So, the Season Ends When He Almost Drowns in a Chocolate River? — Eric Mangini as Augustus Gloop

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*Subtitle: Down the Brown River: Gluttony, Hubris, Self Control and Adolescent Urges in Augustus Gloop and Eric Mangini

* Stick around til the end for the "Mangini is really just a momma's boy" discussion.

By now it's probably old news to you that a piece appeared in Rolling Stone blasting Eric Mangini and the Cleveland Browns. While that story serves merely as an introduction to what will follow below, the facts bear repeating, at least in quick order.

The mere existence of Matt Taibbi's scathing take on Mangini made the blog and Twitter rounds today, assisted in no small part from the AP summarizing and writing about it. I'm assuming the newsworthiness of this item had more to do with the fact Rolling Stone piled on our sorry franchise than the metaphors used within the piece, but regardless, everyone latched on to the fact that Taibbi compared the Browns coach to Augustus Gloop, the tubby character from Charlie and the Chocolate Factory. I doubt it would have got this much attention if he compared Mangini to Farley Drexel, nor would it have made as much sense, so kudos to him for going with Augustus Gloop. The AP approves.

Unfortunately the story has yet to appear on Rolling Stone's site, and I haven't had a chance to pick up the latest issue, so I don't know the full context of everything that was written; but we do have some quotes taken from the mag thanks to Cleveland Sports Torture.

"I always wondered what happened to Augustus Gloop, the fat little boy in Charlie and the Chocolate Factory...a boy with fat bulging from every fold, with two greedy eyes peering out of his doughball of a head—(but he) somehow ended up as head coach of the Cleveland Browns, perhaps the most fucked franchise in all of sports right now."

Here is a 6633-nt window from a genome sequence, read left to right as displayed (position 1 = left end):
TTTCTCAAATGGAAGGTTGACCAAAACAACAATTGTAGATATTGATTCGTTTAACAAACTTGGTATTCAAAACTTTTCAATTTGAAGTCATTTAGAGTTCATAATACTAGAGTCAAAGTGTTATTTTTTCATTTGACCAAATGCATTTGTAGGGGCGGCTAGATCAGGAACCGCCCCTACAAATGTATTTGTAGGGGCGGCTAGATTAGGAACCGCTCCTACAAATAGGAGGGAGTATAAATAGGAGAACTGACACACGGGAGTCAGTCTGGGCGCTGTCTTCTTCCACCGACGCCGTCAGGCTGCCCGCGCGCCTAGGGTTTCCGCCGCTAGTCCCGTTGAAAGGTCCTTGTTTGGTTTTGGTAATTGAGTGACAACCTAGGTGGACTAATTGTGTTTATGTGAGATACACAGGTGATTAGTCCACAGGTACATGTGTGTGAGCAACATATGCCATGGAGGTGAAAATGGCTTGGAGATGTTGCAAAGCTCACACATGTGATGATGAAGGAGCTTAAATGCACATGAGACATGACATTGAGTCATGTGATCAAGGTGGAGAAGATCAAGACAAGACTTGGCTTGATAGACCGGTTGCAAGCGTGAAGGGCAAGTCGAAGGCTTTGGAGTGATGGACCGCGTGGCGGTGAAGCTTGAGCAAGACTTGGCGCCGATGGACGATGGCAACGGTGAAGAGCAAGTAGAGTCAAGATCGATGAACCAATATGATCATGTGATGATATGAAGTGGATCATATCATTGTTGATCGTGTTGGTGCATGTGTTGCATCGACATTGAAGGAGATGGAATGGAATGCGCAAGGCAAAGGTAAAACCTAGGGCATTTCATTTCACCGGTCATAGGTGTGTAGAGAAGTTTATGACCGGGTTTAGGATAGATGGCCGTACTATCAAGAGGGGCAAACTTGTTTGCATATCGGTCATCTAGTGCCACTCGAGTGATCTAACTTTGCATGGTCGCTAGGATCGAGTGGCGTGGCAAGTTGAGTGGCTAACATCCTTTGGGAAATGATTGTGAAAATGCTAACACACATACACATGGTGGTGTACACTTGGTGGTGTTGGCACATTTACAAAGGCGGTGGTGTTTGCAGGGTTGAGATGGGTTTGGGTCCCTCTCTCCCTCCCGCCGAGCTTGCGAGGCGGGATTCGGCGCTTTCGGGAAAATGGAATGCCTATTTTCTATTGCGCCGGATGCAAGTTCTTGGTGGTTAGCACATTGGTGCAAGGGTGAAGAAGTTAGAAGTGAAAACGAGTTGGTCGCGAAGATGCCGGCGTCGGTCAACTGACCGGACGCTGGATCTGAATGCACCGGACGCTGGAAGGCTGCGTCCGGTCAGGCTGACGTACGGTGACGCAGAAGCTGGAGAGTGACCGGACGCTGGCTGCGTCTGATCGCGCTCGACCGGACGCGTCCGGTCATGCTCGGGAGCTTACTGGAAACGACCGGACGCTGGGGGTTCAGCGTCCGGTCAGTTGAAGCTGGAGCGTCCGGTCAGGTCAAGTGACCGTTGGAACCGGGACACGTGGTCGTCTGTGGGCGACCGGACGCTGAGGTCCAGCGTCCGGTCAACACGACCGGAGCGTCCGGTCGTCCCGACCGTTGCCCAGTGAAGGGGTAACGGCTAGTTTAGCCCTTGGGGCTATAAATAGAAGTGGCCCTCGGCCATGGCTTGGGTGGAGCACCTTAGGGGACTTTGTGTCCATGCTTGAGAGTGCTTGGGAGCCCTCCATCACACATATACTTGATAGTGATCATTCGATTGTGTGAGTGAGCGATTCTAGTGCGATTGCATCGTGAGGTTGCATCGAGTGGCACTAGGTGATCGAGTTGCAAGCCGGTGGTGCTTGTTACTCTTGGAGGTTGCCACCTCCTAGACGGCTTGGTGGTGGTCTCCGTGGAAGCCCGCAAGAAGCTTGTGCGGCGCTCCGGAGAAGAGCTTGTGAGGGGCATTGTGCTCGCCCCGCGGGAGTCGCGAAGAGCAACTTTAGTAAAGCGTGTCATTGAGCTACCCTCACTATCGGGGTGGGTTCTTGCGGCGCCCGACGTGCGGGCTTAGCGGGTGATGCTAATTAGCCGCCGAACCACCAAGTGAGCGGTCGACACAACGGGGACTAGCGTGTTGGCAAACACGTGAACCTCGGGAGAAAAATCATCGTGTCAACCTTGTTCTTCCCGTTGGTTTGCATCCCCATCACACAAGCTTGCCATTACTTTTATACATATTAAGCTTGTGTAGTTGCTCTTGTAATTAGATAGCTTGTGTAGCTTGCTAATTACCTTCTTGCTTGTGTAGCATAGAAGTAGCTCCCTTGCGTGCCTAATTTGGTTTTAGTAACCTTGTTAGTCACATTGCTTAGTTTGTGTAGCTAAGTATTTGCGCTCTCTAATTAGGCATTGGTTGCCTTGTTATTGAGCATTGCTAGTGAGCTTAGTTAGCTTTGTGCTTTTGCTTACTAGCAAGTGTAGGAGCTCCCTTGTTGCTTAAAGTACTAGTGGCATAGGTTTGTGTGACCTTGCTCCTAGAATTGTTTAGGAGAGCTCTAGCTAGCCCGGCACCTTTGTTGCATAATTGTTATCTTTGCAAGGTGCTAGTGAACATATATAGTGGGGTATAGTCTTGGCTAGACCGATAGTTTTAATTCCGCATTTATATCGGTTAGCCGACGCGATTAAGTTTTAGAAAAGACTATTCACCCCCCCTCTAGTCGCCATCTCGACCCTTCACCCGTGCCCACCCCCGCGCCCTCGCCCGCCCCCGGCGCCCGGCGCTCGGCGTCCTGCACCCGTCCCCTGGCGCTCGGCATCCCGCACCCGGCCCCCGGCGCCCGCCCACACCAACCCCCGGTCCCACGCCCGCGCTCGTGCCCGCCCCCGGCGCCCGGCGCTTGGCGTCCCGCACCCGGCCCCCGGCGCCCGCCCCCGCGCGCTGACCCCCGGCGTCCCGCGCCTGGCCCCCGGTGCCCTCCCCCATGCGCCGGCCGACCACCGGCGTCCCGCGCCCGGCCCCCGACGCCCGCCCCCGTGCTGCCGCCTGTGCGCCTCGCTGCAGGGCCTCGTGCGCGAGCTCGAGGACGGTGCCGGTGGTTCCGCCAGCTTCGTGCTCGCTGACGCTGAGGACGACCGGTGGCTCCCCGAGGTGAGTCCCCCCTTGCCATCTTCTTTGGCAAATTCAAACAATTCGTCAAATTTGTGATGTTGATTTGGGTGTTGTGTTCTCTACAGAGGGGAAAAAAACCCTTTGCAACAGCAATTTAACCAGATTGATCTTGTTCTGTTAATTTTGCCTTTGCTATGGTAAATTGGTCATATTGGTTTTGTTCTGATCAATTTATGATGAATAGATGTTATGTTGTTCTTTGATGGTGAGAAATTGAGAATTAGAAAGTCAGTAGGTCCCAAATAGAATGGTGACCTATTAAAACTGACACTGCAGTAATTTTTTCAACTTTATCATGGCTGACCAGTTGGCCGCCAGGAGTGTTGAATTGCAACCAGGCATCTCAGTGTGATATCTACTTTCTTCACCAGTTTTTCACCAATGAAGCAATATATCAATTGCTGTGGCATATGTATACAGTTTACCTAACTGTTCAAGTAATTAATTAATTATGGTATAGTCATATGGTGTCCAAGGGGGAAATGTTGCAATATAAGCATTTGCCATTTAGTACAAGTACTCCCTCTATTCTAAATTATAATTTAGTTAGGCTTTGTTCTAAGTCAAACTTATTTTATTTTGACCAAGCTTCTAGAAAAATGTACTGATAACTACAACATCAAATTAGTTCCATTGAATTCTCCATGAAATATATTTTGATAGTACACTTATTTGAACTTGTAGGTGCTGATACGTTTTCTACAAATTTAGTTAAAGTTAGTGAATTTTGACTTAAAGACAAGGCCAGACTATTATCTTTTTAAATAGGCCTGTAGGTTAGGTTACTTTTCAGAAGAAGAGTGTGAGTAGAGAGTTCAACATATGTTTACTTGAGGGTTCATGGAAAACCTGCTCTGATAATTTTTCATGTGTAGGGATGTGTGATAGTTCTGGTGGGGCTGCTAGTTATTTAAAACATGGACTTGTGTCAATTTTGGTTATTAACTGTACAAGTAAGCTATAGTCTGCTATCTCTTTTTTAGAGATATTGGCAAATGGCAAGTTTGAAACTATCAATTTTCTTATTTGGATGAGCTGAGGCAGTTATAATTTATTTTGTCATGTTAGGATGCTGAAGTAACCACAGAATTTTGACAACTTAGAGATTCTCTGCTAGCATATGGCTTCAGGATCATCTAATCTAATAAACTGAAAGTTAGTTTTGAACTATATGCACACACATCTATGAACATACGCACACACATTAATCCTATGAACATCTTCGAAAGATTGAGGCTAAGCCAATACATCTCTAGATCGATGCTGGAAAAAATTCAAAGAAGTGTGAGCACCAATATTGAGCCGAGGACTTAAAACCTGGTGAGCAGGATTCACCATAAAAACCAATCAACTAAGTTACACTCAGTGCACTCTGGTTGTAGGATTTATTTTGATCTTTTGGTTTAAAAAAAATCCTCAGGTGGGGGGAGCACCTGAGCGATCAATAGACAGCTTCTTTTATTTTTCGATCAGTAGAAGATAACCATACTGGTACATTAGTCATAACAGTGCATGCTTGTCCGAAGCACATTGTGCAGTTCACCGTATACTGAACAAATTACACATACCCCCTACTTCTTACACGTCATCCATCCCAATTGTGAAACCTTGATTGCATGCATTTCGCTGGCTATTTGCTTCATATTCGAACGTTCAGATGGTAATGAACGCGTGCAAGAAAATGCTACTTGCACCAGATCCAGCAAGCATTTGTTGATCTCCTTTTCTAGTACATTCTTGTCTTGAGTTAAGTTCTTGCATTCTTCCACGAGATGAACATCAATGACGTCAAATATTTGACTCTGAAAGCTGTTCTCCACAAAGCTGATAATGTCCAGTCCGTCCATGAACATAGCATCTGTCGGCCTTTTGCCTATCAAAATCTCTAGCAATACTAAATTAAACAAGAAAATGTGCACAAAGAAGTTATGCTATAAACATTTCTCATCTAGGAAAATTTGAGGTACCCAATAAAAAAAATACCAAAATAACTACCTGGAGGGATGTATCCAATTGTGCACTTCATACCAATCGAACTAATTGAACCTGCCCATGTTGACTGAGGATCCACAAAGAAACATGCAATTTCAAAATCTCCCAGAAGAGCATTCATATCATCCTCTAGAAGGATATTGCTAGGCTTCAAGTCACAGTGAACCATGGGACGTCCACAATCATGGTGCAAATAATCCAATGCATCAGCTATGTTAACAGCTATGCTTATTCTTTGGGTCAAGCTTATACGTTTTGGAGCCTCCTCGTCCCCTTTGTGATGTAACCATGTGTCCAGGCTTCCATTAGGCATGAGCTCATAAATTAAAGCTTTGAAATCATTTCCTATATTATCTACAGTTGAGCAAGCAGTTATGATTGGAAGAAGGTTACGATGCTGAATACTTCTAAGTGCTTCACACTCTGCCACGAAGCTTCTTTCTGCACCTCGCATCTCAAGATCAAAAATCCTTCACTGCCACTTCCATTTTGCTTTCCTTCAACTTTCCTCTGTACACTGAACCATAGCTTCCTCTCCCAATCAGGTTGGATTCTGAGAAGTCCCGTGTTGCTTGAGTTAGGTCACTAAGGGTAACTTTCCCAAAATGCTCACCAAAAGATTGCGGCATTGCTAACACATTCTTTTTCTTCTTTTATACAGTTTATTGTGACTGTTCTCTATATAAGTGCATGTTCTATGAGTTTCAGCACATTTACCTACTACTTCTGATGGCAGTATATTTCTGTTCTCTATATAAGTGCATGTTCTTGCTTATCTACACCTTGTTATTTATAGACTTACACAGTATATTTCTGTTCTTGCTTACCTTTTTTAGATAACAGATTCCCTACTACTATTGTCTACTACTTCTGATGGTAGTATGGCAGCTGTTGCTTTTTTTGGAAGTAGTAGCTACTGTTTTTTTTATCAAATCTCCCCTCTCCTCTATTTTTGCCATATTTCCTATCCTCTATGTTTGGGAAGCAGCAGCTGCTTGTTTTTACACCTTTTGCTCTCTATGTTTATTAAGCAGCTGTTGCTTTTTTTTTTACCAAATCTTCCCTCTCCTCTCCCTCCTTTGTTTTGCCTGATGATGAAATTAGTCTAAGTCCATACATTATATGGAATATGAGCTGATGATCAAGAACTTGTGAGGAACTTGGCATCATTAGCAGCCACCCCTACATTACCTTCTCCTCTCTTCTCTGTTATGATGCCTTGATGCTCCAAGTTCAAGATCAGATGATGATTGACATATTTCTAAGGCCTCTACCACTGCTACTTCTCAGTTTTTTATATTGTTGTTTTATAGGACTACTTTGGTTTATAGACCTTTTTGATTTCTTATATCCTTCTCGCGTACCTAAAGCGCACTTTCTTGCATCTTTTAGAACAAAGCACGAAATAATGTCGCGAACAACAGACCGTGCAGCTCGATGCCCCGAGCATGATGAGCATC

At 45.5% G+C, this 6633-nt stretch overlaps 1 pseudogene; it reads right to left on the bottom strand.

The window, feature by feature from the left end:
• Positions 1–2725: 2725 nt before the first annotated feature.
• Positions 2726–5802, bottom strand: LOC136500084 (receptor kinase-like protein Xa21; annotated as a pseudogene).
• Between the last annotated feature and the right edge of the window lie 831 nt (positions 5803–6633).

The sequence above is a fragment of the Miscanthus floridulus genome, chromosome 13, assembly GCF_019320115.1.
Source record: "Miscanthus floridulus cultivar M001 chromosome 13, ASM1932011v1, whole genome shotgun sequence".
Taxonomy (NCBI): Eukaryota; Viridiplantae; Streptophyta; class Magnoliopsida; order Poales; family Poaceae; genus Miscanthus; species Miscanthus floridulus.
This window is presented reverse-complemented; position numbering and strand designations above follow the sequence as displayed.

Which got me thinking. Eric Mangini and Gloop do share a certain generic doughy quality, and I can certainly appreciate the visual similarities, but there's much more to this story. All the deeper issues concerning both the coach and the character are ripe for analysis. There's gluttony, sin, behavior, consequences, actions, golden tickets, redemption, manipulation, impermanent situations, and payoffs that are not guaranteed simply with the allowance of an opportunity to gain them. Introducing a fictional character into the discussion of Eric Mangini and digging deeper into that character through fictional and literary criticism could go a long way towards helping us better understand the man, getting closer to the truth through excavation even though one might assume reality would be obfuscated by introducing make-believe into the equation. No, we're talking about Willy Wonka here. And football, which is like the furthest thing away from real life normal people can get. Plus, did I mention Willy Wonka solves all.

The simplest and most obvious place to begin is with the personality characteristics the two share. Augustus Gloop is the visual definition of gluttony — he eats while on-screen in the original movie more than Brad Pitt does in Ocean's Eleven. Presented with the Golden Ticket and a tour of Wonka's factory Gloop is unable to control himself, lunging into the chocolate river despite being told not to.

Eric Mangini's power machinations in Cleveland, and New York, are well-known. From the petty fines, the water bottle incidents, getting rid of talented difference makers whose personalities didn't mesh with his, to essentially running the organization, stuffing in-name-only GM George Kokinis in a conference room somewhere, and filling up the roster with "his guys," nevermind whether they can actually play our not — he's rubbed enough players the wrong way and often enough that he has built an inescapable reputation.

If in New York Mangini was allowed five meals a day, he's allowed a veritable 24-hour buffet in Cleveland. His desire for complete and utter control has been unfettered in Berea. Eric Mangini has found his chocolate river and he can't stop himself. He wants what he wants, when he wants it, how he wants it, and there's no one there to stop him.

In Why We Watch: The Attractions of Violent Entertainment, in an essay entitled "Violent Delights in Children's Literature," Maria Tatar writes about Roald Dahl's treatment of the behaviors of Augustus Gloop and the other bad children: